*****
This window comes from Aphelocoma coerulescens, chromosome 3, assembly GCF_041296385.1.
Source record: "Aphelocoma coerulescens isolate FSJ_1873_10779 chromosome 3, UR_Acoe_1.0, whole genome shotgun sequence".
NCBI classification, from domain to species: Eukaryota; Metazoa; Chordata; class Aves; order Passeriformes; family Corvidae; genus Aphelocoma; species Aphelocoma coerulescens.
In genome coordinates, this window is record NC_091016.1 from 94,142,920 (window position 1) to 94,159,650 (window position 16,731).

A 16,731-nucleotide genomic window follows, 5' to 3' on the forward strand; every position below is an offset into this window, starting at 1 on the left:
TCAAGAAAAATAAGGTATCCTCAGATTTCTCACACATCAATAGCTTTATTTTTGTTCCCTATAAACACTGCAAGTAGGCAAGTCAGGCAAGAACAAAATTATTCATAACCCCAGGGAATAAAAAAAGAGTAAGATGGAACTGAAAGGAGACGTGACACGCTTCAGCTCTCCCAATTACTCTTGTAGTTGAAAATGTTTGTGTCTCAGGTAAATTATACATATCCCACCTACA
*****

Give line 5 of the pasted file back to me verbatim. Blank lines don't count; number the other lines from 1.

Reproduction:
A 16,731-nucleotide genomic window follows, 5' to 3' on the forward strand; every position below is an offset into this window, starting at 1 on the left: